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Lynne Jones: To ask the Secretary of State for Health when he plans to issue guidance to implement a new system for independent investigations and inquiries into adverse incidents in the NHS; and whether this will replace HSG (94) 27. 
Ms Blears: In the report "Building a safer NHS for patients" published in June 2000, the Department set out its proposals for a new system for managing and reporting adverse events in the national health service which involved patients. This guidance will be issued within the next 12 months.
Health service guidelines (HSG) (94) 27 provides guidance for the health service on investigations into the care and circumstances of people in contact with specialist mental health services who commit homicide. "Building a safer NHS for patients" stated that such investigations would be covered in the new guidance; further guidance will be issued over the next year. In the meantime HSG (94) 27 remains in force.
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Ms Blears: The main Government agency for research into the causes of and treatments for disease is the Medical Research Council (MRC) which receives its funding via the Department of Trade and Industry. The MRC's total spend on Marfan syndrome since 1997 is approximately £3.5 million.
The Department funds research to support policy and the delivery of effective practice in health and social care. The Department also provides national health service support funding for research commissioned by the research councils and charities that takes place in the NHS. Management of much of the research supported by national health service research and development funding is devolved and expenditure at project level is not held centrally by the Department.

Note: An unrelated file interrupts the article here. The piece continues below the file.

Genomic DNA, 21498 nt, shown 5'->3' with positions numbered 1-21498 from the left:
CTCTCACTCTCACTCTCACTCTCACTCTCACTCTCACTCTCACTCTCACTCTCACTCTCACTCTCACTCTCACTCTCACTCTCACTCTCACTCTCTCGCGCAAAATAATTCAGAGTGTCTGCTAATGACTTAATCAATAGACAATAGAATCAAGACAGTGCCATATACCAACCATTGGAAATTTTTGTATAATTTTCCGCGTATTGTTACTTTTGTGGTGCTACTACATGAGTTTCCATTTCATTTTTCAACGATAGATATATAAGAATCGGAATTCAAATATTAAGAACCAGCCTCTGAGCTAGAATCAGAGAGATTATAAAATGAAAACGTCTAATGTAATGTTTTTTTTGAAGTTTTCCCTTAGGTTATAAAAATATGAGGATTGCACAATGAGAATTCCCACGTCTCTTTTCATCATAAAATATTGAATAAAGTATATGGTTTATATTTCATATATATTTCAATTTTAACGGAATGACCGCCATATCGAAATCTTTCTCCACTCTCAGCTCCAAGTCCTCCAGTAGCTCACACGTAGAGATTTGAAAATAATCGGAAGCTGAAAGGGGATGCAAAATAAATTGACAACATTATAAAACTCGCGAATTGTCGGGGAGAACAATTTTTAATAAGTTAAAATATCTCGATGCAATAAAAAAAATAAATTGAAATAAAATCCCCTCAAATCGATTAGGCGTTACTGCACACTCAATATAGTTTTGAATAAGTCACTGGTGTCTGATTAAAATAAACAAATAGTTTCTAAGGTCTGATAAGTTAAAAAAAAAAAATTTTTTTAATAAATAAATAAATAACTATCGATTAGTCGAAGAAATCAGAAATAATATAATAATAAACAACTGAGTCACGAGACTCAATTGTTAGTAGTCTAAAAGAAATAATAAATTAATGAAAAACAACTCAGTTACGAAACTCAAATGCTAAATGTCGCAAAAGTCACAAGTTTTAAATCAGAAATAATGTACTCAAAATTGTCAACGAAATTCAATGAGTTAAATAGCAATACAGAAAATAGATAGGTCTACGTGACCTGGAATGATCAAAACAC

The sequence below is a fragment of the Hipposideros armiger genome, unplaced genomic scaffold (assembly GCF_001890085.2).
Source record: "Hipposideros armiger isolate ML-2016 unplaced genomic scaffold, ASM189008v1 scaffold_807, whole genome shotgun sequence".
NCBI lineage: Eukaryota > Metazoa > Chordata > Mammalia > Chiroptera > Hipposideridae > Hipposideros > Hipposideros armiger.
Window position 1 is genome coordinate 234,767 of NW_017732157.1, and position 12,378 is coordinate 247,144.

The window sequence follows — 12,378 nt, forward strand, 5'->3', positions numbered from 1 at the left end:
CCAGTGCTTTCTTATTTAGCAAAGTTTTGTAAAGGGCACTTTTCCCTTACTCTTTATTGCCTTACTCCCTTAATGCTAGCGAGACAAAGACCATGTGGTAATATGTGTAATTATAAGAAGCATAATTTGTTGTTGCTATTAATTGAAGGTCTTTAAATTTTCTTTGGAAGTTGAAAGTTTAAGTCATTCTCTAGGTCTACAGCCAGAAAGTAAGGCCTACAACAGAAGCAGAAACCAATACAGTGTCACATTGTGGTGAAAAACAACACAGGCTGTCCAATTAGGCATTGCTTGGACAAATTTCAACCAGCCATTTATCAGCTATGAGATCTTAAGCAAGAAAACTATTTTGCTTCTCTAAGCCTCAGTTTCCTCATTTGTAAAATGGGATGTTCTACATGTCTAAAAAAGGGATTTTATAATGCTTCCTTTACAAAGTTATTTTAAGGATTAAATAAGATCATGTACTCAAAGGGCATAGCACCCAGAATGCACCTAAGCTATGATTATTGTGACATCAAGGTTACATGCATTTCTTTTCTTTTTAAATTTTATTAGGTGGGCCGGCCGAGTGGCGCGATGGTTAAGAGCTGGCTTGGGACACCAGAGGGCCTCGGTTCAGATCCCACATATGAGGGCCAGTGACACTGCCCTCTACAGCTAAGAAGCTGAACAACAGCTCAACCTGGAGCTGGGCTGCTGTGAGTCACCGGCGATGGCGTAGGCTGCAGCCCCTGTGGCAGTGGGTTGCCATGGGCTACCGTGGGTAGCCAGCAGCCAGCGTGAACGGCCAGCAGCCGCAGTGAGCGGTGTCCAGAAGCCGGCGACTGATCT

Details of ongoing and recently completed research projects funded by, or of interest to, the NHS are available on the National Research Register (NRR) at www.doh.gov.uk/ research/nrr.htm. The NRR projects database show that there are currently two ongoing and 23 completed research projects related to Marfan syndrome.
Mr. Swayne: To ask the Secretary of State for Health what speech therapy treatment is available to patients recovering from strokes and sufferers from dysphasia who are under 65 years of age in the New Forest; and if he will make a statement. 
We recognise that there is a need nationally for additional speech and language therapists. The NHS Plan, published in 2000, announced an increase in the number of training places for therapists and other health professionals, including speech and language therapists. By 2004 we intend to have established 4,450 more training places.
Mr. Simmonds: To ask the Secretary of State for Health what the total level of Government funding for research specifically related to Duchenne muscular dystrophy in the last six years has been; and what percentage this represents of the Government's total commitment to medical research in the last six years. 
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Jacqui Smith: The main agency through which the Government supports medical and clinical research is the Medical Research Council (MRC). The MRC is an independent body which receives its grant-in-aid from the Office of Science and Technology.
In the last six years the Medical Research Council (MRC) has spent around £3.8 million on muscular dystrophy as a whole. It is not possible to pull out Duchenne Muscular Dystrophy spending from this total, as much of the work is basic in nature and could apply to all forms of the disease. This represents 0.2 per cent. of the MRC's gross expenditure over this period.